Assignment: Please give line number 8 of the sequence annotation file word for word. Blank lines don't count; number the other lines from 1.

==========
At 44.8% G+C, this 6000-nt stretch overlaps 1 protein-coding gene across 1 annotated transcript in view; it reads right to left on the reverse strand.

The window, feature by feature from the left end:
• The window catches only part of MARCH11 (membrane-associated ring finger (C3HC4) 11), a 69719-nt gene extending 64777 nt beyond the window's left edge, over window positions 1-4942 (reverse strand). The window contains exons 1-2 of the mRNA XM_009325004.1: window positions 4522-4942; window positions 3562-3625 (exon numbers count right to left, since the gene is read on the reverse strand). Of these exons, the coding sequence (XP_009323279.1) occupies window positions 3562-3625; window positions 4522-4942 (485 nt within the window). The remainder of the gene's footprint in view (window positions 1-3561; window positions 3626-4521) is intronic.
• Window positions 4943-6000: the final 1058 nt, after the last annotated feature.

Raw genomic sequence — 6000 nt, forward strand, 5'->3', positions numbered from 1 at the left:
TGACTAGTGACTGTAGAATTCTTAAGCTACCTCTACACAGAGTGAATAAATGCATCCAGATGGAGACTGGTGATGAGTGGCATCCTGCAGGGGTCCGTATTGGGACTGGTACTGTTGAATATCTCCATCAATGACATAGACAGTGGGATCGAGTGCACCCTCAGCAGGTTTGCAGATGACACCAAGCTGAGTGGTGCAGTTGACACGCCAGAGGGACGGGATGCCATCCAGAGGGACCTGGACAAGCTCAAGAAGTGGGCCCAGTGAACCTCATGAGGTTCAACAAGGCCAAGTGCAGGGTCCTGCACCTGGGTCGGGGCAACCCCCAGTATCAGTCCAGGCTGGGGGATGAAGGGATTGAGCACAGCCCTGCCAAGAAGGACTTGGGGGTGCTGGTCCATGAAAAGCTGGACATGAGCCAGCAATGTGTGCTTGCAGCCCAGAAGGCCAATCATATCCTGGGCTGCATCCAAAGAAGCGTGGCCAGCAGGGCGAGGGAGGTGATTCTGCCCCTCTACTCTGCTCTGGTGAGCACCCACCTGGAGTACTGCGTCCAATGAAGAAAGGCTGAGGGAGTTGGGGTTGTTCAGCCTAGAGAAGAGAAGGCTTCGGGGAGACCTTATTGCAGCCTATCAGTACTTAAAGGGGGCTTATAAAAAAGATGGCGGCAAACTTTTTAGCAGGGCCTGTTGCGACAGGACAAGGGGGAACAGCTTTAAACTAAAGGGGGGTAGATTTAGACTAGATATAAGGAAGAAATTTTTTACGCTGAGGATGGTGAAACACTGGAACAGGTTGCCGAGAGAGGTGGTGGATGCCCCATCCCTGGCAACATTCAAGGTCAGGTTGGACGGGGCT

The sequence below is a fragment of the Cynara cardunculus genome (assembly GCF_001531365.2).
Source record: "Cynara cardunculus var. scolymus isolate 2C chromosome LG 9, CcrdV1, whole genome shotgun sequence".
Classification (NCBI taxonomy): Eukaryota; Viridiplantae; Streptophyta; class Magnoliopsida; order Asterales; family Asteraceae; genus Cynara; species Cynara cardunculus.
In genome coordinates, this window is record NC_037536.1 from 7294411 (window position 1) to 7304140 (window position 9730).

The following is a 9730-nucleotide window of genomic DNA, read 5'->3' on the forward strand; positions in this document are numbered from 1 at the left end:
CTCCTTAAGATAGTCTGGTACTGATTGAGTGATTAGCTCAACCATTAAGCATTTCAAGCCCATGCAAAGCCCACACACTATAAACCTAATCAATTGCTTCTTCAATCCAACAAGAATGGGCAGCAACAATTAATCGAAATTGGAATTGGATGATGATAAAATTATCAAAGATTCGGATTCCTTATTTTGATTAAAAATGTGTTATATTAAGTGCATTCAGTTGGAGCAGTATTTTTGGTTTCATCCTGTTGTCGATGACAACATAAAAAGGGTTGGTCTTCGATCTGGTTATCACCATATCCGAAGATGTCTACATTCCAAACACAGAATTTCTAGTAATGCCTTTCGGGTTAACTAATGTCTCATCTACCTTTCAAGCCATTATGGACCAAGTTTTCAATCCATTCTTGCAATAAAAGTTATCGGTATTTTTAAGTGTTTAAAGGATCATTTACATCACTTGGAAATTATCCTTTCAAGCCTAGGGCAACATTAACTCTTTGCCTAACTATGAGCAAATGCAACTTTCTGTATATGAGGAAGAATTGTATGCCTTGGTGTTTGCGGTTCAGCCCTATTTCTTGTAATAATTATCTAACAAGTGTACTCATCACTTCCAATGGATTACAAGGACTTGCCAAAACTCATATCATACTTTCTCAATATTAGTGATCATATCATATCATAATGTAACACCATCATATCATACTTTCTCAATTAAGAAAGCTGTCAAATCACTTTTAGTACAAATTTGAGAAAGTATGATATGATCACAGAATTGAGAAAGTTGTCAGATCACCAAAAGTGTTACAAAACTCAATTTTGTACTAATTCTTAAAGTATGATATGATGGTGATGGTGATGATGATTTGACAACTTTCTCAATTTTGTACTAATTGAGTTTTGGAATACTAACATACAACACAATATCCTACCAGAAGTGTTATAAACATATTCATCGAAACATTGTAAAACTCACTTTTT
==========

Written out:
Source record: "Cynara cardunculus var. scolymus isolate 2C chromosome LG 9, CcrdV1, whole genome shotgun sequence".